" /> J. Skinner Paris Facility receives $400,000 Investment by the Paris Economic Development Corporation – EastTexasRadio.com
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J. Skinner Paris Facility receives $400,000 Investment by the Paris Economic Development Corporation


(Left to right: Executive Director – PEDC Michael Paris, Executive Vice President – J. Skinner Shawn Bushouse, Chair – PEDC Richard Manning, and Mayor – City of Paris Steve Clifford.)

The Paris Economic Development Corporation (PEDC) has approved $275,000 in job creation incentives and $125,000 in retention incentives for the J. Skinner Paris Facility in Paris, Texas. J. Skinner creates and manufactures artisan sweet bread such as danishes and cinnamon rolls, offering its products in grocery stores across the country. J. Skinner’s home office is located Omaha, NE, and in 2012 the company decided that expansion to a larger facility was necessary to meet the company’s growth, goals and vision for the future. The company purchased the former Sara Lee Paris site in December 2012 and began production at the facility in Paris, Texas in June 2013.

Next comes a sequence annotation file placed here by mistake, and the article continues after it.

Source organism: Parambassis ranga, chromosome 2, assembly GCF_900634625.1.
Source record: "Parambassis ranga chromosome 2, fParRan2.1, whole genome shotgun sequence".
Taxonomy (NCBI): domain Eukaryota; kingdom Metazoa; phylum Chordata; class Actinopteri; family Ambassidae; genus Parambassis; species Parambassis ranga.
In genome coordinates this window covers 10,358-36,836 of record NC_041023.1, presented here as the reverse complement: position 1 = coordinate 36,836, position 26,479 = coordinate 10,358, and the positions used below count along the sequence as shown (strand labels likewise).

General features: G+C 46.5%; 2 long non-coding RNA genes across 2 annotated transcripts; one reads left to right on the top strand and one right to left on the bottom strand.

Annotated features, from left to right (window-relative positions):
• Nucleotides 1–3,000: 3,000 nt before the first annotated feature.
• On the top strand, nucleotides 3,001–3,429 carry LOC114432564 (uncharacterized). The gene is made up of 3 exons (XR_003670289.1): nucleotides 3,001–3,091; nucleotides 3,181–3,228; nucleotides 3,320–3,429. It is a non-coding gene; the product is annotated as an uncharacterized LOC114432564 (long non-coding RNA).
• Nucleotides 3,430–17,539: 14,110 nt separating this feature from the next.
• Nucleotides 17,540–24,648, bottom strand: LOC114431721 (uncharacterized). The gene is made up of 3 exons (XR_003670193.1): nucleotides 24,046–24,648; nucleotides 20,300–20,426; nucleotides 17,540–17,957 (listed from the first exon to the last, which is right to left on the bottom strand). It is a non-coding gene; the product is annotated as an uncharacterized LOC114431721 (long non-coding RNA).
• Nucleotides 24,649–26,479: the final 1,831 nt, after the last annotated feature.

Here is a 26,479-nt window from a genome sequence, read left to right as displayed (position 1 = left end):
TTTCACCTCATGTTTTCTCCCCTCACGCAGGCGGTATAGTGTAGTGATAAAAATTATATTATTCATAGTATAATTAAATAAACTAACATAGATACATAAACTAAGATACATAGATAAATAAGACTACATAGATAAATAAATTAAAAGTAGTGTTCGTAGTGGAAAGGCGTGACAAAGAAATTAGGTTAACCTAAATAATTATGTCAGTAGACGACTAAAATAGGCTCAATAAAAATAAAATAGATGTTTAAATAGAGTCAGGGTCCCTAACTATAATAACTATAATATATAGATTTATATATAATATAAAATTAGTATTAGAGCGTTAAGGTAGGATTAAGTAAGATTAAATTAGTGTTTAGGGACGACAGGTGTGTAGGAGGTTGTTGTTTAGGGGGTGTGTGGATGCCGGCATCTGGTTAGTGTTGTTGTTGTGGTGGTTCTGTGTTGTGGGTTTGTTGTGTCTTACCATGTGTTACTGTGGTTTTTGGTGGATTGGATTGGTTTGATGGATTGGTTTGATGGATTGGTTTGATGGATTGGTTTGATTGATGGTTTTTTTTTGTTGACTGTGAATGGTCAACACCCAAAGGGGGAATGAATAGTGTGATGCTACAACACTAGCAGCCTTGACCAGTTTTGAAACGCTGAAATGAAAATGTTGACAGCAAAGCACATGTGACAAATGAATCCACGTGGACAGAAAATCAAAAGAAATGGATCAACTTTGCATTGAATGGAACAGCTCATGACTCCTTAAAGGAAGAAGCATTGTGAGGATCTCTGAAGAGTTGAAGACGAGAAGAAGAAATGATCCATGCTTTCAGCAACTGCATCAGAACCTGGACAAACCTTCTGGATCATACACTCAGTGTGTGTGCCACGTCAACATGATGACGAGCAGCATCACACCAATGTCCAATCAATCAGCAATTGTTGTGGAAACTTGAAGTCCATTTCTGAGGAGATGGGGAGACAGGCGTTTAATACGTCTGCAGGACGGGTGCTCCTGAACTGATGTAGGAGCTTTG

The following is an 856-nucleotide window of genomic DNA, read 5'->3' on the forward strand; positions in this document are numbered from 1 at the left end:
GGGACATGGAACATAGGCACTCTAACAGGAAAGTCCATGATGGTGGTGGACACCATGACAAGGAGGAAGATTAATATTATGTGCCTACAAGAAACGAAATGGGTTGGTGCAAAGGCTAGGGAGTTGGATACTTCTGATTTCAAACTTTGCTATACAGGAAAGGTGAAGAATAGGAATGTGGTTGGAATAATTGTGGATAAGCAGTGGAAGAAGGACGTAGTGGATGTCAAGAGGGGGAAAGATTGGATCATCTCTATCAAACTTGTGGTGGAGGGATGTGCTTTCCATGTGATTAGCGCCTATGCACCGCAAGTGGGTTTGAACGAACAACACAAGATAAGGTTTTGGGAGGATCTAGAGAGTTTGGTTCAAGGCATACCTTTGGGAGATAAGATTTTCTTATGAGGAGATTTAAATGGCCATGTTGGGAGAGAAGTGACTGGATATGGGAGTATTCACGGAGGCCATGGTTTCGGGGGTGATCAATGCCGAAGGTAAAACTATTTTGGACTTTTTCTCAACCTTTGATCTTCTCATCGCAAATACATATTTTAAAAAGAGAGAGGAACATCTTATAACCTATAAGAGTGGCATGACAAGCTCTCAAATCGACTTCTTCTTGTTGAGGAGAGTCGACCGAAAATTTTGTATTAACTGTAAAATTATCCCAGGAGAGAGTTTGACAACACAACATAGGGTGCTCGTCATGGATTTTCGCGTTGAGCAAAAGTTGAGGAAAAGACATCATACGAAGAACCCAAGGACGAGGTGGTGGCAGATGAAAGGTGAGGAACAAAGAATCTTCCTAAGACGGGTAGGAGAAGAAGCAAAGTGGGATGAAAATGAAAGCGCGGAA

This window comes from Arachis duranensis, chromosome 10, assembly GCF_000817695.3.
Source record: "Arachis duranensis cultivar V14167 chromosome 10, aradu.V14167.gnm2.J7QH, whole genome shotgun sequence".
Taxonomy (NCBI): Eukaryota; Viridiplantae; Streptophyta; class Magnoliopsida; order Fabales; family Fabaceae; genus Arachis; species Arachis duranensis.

“J. Skinner is committed to growth in Paris, Texas. Our goal is to continue growing product lines and with the partnership with the PEDC and the City of Paris, we can offer an opportunity to our future customers which creates new jobs in Paris,” said Shawn Bushouse, executive vice president at J. Skinner.
To encourage further development at the J. Skinner facility, the terms of the PEDC offer includes an incentive for new jobs created and an additional payment for jobs retained after nine months. J. Skinner is committed to creating 55 new jobs by the end of 2017 and maintaining a total of 171 jobs through the second quarter of 2018.
“This creative growth incentive and retention package benefits the current and future employees of J. Skinner Paris Facility,” said Michael Paris, executive director of the Paris EDC. “One of our priorities is to carefully invest our tax funds helping our plants remain competitive for new markets and product lines, and in return, jobs stay in Paris while new jobs are created incrementally.”